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Secretary Merrill Responds to Inaccurate AL.com Reporter

FOR IMMEDIATE RELEASE


Thursday, March 5, 2020 – MONTGOMERY – The following statement from Secretary of State John H. Merrill is in direct response to a recent opinion column authored by John Hammontree of AL.com:

Yesterday afternoon, an article was published on AL.com falsely asserting that “Alabama broke the elections in Texas” all because of the ruling in Shelby County v. Holder.

While a courageous Texas man by the name of Hervis Rogers did wait for nearly seven hours outside of Texas Southern University to cast his ballot, Alabama cannot be blamed for the high turnout and lack of voting machines at that particular polling place.

To connect this problem to the ruling of Shelby County v. Holder is inappropriate and a disservice to the people of Alabama who have fought to keep the power of the people at the local level.

In 2013, the U.S. Supreme Court ruled that the requirement for states to be subject to the preclearance regulations outlined in the Voting Rights Act of 1965 was outdated and no longer necessary, giving the power back to local governments and states to administer their own elections without federal oversight.

This ruling allowed local election officials to make adjustments to their own jurisdictions without having to receive permission from the federal government – thus removing an additional layer of bureaucracy.

What sense does it make to have someone who has never even visited Wilcox County determine where in the county a polling location should be? Upon consultation with other community leaders and members, the Probate Judge, who oversees the county election, should be able to establish the location(s) that would be most accommodating and convenient to the voters in that area.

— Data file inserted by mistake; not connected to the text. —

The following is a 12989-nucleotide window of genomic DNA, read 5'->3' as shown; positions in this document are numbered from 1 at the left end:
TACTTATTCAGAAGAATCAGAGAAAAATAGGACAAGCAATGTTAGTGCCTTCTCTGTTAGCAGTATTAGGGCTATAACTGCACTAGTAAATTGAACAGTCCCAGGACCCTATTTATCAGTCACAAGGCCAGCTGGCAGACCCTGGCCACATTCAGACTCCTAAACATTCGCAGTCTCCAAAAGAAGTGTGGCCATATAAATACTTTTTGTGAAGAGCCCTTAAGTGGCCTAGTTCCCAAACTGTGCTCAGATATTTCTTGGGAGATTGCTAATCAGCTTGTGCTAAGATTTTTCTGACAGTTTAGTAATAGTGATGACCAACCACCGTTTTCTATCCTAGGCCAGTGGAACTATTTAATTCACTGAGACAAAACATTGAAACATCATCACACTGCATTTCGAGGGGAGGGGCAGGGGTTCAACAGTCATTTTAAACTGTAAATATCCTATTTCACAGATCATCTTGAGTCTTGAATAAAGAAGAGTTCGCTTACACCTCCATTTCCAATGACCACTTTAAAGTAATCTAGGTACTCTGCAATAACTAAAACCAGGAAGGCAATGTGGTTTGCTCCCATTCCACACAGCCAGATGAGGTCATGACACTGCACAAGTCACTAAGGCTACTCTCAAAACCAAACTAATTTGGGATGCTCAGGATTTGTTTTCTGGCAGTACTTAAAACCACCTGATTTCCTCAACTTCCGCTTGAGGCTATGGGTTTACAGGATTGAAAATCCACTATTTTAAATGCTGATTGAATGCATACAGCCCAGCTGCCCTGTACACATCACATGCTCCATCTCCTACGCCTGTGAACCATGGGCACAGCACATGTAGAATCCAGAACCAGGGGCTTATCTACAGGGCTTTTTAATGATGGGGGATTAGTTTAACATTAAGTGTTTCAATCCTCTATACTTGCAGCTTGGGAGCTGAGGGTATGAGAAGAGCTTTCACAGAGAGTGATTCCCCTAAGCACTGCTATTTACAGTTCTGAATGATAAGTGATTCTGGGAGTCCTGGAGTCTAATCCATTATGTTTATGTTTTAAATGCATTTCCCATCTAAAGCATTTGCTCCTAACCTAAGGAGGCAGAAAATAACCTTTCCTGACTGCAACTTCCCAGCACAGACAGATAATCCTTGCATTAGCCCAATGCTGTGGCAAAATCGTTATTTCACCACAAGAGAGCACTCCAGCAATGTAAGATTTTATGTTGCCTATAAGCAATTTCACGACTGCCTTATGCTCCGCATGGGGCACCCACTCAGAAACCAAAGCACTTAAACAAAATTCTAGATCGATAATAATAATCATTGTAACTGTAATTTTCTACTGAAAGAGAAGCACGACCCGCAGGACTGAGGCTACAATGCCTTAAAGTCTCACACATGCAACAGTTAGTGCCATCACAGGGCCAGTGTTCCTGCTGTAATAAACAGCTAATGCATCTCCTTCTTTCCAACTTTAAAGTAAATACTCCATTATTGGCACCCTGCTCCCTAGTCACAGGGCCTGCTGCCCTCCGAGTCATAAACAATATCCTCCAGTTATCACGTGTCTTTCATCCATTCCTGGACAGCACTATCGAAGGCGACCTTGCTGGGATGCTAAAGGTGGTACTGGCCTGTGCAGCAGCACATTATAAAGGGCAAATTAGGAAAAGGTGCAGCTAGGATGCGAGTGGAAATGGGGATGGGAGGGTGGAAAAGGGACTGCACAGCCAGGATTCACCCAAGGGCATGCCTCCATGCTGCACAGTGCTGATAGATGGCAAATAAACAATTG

Since 2013, polling places in Alabama have only been moved at the request of the local Probate Judge and County Commission for the purpose of making voting as easy and accessible as possible to voters.

Hammontree claimed “Voting rates for black citizens actually began to decline in 2016, the first presidential election to occur after the Shelby ruling.” is an absolute fallacy. In actuality, we have shattered every record in the history of the state for minority registration and participation. Since 1994, we have increased the number of African American registered voters in the state from 479,415 to 874,406, as of January 31, 2020, which is an increase of 82%. It should also be noted that 96% of all eligible African Americans in the state are registered to vote.

Mr. Hammontree is, indeed, entitled to his own opinions, but he is not entitled to his own facts.

 

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